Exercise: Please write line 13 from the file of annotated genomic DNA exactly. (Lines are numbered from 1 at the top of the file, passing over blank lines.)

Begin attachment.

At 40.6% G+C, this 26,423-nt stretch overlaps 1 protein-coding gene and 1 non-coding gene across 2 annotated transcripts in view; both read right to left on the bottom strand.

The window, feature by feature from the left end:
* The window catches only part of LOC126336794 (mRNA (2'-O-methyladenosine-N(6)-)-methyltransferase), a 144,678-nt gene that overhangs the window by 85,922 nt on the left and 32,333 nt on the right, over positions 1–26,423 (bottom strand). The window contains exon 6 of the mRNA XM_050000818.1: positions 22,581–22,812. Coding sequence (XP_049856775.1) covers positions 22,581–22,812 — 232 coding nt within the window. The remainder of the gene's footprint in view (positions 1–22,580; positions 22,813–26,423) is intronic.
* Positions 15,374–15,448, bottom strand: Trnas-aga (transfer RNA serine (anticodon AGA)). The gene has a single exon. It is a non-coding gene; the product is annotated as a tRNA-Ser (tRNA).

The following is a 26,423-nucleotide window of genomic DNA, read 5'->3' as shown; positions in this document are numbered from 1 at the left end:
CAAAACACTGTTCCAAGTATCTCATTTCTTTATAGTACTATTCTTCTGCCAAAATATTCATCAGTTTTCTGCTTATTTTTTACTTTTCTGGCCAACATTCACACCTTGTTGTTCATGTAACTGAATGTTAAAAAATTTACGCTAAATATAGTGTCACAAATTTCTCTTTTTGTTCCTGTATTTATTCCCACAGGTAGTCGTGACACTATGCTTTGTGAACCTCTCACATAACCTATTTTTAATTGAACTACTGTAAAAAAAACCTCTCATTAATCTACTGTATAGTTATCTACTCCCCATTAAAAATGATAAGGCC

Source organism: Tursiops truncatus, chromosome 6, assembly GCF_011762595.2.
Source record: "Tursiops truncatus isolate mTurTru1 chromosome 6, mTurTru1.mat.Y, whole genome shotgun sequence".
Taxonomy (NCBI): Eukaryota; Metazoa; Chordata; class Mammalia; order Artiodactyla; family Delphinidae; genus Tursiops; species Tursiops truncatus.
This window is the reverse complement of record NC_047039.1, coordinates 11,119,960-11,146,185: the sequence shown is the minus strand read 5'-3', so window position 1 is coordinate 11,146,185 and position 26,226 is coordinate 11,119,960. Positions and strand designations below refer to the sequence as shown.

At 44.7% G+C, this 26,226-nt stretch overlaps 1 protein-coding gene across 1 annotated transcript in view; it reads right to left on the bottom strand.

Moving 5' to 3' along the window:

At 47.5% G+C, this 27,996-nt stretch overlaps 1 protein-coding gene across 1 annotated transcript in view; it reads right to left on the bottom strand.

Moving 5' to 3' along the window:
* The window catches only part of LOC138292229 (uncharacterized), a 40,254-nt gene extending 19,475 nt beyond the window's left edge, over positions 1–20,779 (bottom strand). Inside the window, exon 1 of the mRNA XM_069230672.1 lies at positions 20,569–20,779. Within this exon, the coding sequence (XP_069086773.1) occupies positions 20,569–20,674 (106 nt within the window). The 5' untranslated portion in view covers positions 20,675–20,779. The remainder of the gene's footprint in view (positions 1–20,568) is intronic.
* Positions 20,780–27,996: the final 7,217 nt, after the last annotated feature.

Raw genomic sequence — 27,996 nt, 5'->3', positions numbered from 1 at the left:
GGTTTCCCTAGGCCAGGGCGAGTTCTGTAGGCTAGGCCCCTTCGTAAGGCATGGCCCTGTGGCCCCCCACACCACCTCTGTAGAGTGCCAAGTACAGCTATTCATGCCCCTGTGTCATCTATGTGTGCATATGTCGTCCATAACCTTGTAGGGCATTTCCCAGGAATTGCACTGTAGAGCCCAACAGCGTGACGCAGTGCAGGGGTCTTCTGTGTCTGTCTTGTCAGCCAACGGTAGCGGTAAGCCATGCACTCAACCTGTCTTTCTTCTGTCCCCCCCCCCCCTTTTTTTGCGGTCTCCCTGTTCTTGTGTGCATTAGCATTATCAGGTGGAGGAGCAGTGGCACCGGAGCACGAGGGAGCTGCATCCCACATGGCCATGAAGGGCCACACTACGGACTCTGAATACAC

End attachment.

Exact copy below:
At 47.5% G+C, this 27,996-nt stretch overlaps 1 protein-coding gene across 1 annotated transcript in view; it reads right to left on the bottom strand.